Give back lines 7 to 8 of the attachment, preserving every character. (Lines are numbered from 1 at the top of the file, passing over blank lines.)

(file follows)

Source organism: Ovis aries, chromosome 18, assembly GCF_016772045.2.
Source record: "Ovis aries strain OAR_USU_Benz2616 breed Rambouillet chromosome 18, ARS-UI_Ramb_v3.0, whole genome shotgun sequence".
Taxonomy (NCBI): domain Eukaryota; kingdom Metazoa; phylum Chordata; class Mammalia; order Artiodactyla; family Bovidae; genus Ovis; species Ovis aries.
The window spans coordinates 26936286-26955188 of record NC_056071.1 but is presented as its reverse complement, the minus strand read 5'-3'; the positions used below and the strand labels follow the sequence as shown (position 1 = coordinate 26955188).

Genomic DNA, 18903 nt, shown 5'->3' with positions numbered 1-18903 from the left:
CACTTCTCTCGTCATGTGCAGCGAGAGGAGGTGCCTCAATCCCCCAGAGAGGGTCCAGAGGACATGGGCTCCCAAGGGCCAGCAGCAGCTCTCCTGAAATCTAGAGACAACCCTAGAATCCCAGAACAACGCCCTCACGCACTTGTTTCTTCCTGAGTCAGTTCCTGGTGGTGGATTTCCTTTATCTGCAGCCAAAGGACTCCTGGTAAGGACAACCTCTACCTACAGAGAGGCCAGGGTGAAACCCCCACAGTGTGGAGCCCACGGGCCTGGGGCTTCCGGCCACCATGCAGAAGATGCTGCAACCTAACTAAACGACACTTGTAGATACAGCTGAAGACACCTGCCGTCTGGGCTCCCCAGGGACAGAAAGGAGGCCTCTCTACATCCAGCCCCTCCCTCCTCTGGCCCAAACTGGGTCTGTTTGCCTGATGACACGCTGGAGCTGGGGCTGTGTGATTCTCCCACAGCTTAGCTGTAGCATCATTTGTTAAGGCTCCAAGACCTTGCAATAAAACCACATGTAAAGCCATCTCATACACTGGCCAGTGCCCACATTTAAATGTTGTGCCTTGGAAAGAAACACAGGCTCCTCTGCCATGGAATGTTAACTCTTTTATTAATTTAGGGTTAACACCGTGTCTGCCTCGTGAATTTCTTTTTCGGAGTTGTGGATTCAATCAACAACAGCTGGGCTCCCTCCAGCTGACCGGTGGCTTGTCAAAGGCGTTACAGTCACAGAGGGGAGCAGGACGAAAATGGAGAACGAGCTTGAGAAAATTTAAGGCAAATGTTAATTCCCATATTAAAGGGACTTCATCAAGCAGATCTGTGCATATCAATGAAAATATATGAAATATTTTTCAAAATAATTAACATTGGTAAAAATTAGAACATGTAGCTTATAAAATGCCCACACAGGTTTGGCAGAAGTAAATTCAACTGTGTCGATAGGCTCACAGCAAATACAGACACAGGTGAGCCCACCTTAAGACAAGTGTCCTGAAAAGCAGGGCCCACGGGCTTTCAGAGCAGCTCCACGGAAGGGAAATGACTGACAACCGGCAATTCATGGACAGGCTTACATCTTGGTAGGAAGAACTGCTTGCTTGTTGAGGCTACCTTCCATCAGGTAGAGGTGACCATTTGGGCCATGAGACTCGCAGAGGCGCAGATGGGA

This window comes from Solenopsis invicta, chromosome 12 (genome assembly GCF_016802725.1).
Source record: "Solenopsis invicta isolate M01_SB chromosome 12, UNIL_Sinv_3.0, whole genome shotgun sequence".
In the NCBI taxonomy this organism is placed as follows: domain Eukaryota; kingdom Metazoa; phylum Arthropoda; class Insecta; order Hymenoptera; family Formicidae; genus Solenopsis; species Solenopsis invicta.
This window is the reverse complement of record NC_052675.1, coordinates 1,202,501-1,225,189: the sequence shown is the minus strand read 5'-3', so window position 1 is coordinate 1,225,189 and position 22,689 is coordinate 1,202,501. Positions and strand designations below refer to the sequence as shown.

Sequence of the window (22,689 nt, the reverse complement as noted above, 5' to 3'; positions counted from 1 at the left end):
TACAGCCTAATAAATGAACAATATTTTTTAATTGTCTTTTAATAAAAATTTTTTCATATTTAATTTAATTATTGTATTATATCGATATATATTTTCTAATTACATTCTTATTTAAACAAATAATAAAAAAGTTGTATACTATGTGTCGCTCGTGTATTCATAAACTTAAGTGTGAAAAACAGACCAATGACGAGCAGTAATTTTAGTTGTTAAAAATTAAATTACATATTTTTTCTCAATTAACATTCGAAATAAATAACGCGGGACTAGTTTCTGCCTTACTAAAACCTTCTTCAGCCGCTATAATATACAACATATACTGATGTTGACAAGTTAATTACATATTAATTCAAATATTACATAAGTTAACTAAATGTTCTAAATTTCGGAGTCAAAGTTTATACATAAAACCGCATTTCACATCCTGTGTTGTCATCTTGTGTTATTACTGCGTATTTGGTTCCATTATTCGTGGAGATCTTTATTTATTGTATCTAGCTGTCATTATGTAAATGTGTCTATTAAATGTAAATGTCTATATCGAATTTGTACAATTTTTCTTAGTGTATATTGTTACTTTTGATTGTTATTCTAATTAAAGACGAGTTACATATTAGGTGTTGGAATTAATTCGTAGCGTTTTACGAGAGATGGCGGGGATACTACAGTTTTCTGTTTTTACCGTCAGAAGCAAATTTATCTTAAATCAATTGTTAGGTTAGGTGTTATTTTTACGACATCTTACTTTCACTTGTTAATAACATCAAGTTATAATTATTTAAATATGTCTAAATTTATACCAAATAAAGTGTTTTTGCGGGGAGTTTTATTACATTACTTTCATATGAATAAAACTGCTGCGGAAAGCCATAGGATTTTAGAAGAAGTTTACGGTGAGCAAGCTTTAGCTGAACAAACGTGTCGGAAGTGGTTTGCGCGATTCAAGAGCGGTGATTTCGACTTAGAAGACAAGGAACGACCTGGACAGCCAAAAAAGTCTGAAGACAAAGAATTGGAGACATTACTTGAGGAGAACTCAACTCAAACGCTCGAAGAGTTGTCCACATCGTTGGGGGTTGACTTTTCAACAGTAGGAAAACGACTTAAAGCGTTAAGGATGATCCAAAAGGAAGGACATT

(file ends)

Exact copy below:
This window comes from Solenopsis invicta, chromosome 12 (genome assembly GCF_016802725.1).
Source record: "Solenopsis invicta isolate M01_SB chromosome 12, UNIL_Sinv_3.0, whole genome shotgun sequence".